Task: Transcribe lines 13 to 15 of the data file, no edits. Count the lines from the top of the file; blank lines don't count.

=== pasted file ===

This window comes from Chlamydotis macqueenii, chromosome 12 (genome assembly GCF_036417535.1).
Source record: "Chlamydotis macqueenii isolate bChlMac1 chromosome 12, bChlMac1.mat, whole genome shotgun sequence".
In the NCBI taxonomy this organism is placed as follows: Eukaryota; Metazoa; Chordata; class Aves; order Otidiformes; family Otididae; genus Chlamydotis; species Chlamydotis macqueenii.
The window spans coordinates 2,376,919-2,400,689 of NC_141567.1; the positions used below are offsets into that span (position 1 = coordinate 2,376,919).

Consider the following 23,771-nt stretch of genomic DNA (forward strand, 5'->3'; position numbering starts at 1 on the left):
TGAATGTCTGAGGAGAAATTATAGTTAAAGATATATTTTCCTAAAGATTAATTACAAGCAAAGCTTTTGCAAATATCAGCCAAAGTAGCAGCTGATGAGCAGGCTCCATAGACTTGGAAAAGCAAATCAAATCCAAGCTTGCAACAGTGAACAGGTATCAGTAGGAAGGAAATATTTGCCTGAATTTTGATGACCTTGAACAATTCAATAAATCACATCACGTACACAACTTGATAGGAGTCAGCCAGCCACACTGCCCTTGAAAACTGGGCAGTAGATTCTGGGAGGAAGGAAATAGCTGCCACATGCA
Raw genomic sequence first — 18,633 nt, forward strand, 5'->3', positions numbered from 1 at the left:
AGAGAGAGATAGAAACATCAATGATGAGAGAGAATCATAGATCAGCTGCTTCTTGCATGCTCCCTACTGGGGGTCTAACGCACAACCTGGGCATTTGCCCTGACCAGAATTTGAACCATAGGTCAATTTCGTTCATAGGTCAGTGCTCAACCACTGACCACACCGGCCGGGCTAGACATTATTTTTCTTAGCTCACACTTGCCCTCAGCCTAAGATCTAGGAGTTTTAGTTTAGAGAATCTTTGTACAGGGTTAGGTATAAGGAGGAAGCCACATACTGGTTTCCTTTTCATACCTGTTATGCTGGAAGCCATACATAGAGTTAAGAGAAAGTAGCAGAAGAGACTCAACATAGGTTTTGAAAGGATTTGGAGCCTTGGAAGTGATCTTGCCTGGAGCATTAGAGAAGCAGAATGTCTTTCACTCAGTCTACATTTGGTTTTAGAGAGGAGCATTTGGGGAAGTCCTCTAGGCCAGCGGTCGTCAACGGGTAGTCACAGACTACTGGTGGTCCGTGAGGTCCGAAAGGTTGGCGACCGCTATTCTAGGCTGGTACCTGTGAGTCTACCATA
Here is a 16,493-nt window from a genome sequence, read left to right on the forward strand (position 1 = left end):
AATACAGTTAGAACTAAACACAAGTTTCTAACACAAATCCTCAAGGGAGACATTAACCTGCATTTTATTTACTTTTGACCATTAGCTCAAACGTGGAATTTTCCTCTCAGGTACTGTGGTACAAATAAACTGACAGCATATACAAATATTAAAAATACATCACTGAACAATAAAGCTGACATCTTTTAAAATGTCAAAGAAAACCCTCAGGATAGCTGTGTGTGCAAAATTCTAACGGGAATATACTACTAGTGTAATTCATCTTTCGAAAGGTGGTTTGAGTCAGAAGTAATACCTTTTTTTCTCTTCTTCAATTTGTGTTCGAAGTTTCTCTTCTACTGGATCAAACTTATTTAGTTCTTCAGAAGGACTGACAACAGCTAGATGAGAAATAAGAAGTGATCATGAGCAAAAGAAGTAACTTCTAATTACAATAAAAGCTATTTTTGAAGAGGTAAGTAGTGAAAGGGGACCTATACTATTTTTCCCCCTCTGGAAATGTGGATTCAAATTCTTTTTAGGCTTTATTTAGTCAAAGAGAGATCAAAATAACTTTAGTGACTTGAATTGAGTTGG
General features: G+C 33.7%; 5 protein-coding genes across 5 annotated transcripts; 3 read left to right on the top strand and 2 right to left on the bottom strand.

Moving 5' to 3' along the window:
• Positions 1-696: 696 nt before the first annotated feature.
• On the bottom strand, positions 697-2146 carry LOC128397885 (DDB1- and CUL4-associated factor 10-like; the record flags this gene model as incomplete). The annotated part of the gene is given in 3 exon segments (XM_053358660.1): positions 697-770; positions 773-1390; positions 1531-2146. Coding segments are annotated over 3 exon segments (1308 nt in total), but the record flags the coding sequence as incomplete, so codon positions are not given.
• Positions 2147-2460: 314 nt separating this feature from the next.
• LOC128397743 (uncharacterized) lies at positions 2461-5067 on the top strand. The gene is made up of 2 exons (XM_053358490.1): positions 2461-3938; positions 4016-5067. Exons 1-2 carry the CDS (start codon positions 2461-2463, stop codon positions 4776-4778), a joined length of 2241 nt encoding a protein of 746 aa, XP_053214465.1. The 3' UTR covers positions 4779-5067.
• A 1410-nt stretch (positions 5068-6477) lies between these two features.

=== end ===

• Positions 1-696: 696 nt before the first annotated feature.
• On the bottom strand, positions 697-2146 carry LOC128397885 (DDB1- and CUL4-associated factor 10-like; the record flags this gene model as incomplete). The annotated part of the gene is given in 3 exon segments (XM_053358660.1): positions 697-770; positions 773-1390; positions 1531-2146. Coding segments are annotated over 3 exon segments (1308 nt in total), but the record flags the coding sequence as incomplete, so codon positions are not given.
• Positions 2147-2460: 314 nt separating this feature from the next.